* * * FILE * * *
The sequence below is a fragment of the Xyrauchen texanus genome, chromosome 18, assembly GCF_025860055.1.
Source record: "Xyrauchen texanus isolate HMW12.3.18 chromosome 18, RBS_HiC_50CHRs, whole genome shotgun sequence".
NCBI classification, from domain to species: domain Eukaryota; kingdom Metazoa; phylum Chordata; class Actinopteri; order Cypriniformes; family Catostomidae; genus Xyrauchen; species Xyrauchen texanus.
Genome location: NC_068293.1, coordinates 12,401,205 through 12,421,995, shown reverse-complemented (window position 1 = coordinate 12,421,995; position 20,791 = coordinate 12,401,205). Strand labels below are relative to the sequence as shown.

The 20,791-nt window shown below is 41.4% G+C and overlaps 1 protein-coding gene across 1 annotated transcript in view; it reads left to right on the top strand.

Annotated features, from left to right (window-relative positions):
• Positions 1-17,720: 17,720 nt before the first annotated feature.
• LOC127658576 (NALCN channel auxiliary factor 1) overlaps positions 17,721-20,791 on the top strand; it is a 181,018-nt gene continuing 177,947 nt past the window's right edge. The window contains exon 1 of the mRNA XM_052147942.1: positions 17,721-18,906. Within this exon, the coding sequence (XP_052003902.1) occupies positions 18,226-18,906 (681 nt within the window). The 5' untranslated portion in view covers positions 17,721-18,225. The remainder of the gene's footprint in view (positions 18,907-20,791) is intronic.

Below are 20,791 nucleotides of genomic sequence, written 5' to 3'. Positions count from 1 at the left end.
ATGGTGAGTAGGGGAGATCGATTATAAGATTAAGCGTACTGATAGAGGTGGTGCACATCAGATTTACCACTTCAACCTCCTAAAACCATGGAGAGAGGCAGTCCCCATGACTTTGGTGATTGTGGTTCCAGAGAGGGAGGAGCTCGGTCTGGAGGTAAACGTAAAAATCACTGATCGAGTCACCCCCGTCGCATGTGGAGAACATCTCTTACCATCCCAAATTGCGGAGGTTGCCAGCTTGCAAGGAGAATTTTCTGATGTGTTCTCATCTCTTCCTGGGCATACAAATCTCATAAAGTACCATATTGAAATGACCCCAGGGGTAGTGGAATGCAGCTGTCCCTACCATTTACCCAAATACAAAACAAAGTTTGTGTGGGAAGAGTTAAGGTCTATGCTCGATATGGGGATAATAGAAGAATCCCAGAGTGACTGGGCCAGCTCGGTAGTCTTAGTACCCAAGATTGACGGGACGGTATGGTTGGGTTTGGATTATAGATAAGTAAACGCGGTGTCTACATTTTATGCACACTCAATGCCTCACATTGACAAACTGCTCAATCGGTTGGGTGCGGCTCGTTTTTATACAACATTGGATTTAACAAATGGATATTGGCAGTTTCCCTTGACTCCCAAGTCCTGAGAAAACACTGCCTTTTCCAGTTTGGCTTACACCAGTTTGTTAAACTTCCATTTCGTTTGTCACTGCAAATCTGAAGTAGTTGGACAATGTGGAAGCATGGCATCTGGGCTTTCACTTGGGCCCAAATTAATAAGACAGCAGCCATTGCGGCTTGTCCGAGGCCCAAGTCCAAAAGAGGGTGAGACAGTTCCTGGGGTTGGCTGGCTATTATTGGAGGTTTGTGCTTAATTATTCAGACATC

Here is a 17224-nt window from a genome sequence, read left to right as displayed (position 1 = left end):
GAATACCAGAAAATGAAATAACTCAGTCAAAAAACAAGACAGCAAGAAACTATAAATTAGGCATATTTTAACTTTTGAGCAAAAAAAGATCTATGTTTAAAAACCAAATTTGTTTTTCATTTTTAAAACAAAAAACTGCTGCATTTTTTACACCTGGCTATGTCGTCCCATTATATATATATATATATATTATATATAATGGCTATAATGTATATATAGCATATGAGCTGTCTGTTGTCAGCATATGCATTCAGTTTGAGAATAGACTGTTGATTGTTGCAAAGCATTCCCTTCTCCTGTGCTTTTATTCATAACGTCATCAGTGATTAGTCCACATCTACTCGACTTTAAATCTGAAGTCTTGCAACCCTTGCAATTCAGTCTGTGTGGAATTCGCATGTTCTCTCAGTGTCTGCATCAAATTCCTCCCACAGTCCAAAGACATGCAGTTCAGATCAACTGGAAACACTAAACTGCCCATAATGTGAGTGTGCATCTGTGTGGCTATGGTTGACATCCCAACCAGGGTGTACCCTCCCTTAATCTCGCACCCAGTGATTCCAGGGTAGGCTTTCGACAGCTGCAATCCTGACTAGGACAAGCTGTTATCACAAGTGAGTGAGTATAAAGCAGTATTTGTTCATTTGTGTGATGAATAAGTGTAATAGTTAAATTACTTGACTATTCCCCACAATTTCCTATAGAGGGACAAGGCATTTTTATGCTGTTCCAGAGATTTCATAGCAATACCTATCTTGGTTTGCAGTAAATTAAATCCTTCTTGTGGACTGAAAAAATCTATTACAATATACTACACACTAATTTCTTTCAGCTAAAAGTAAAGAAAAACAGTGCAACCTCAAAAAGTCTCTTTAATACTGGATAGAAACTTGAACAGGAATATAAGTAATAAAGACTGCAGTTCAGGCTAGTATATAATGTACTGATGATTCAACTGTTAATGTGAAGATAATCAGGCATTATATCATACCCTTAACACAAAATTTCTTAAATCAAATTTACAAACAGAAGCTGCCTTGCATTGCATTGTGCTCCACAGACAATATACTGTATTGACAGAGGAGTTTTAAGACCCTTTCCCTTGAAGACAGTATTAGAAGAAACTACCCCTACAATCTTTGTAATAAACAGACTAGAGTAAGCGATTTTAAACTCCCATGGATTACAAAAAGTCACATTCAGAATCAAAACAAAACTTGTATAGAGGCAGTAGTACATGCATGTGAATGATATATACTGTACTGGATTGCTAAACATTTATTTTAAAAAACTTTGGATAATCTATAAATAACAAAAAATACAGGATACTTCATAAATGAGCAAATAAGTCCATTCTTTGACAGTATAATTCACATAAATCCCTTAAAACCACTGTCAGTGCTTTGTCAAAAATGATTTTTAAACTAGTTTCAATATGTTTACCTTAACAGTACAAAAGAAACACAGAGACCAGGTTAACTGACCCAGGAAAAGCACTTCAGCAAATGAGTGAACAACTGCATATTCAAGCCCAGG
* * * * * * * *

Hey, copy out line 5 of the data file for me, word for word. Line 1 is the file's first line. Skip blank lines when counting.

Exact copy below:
The 20,791-nt window shown below is 41.4% G+C and overlaps 1 protein-coding gene across 1 annotated transcript in view; it reads left to right on the top strand.